In 2017 the Panel is delivering certainty by dealing with takeover disputes in a timely fashion. Our analysis shows that average days for the Takeovers Panel to make a decision has significantly declined in 2016/2017, and continues to decline further in calendar year 2017.
- The Takeovers Panel has more than halved the average time to make a decision on matters in 2017 compared against the average for the previous five year period.
- The Panel is progressing its core objective of delivering timely resolution to takeover disputes and certainty in control situations.
- What is driving this speed appears to be an increasingly pragmatic and decisive approach to determining matters, which we strongly encourage.
Our analysis shows that average days for the Takeovers Panel to make a decision on a matter has significantly declined in 2016/2017 and continues to decline further in calendar year 2017.
With greater speed and decisiveness in 2017, the Panel is progressing its core objective of delivering timely decisions to create certainty during takeovers.
THE TREND TOWARDS GREATER SPEED
For the year to date 2016/2017, the Takeovers Panel has taken an average of 11.2 days to arrive at a decision from when an application was first made. Further, for the year to date calendar year 2017, it took the Takeovers Panel an average of only 8 days to arrive at a decision.
The year to date data compares favourably to the previous 5 year period, where it took an average of almost 17 days for a decision, effectively meaning the Panel has halved the average time it takes to resolve a matter.
The benefits of the timely resolution of matters by the Panel is clear, reducing the period of uncertainty for all stakeholders caused by such disputes.
In the chart below we have set out the data relating to the timeliness of Panel decision making over the last 6 years, as well as possible data sets that may contribute to such timeliness.
Analysis of timeliness in Takeovers Panel decision making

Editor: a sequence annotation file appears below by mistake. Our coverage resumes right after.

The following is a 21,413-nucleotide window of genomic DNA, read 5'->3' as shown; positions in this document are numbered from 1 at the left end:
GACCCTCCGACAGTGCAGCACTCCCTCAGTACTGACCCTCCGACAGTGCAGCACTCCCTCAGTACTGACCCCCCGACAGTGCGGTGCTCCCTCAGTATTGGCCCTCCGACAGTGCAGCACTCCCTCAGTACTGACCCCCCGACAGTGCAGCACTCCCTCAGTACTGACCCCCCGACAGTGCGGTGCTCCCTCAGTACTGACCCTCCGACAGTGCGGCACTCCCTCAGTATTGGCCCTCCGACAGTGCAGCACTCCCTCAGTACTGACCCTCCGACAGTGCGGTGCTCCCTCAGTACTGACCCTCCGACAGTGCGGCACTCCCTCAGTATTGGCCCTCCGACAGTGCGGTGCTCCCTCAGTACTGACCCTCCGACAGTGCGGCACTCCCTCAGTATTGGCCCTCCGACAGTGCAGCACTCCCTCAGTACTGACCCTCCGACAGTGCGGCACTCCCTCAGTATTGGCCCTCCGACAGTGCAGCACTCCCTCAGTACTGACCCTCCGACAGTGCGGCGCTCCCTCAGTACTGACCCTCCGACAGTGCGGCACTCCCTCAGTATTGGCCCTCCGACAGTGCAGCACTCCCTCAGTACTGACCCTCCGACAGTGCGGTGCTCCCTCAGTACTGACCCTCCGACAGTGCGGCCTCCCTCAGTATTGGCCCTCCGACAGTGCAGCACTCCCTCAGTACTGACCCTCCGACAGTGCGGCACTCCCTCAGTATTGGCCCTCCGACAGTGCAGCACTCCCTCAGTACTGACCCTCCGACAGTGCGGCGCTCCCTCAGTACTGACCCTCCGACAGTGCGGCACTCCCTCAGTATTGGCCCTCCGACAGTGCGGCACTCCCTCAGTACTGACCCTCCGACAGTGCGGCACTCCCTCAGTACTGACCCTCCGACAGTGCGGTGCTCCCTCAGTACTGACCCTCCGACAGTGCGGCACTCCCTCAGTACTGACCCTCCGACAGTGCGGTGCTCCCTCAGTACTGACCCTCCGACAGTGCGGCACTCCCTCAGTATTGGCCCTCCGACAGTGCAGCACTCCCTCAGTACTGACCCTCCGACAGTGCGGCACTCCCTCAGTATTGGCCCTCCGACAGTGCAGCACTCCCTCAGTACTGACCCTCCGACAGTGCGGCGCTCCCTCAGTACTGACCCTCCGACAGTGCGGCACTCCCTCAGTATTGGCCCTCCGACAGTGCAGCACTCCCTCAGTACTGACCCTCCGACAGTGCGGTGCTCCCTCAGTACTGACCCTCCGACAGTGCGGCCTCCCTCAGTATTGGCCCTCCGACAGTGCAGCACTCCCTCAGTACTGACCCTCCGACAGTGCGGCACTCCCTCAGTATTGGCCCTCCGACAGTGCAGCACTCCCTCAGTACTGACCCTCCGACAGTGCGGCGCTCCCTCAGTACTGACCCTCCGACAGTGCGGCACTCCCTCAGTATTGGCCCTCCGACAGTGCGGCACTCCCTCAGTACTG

WHAT IS DRIVING THE PANEL’S TIMELINESS IN 2017?
The Panel’s speed does not appear to be caused by a decline in its workload. The number of applications received for 2016/2017 is broadly in line with the average from the preceding five years.
We have, however, observed a direct correlation between the percentage of matters in which the Panel declined to conduct proceedings and the greater speed of decision during the last 12 months. In 2016/2017 the Panel has declined to conduct proceedings in 47% of applications and in calendar year 2017 that percentage went up to 50%, both up from 2015/2016 where it was 30% of matters.
The question becomes: this year has the Panel received a greater number of straight forward matters (where there was no reasonable prospect that it would find unacceptable circumstances) or is there a renewed push for decisiveness within the Panel?
An analysis of two recent matters suggests greater decisiveness by the Panel may be driving this efficiency.
In January 2017, the Panel received an application in respect of an alleged association between shareholders in Innate Immunotherapeutics that would have led to a breach of the 20% rule.
The applicant had submitted that there was an available inference that one key shareholder, Mr Christopher Collins, was associated with two of his adult children who held shares and also with certain other shareholders who had business and personal relationships with Mr Collins.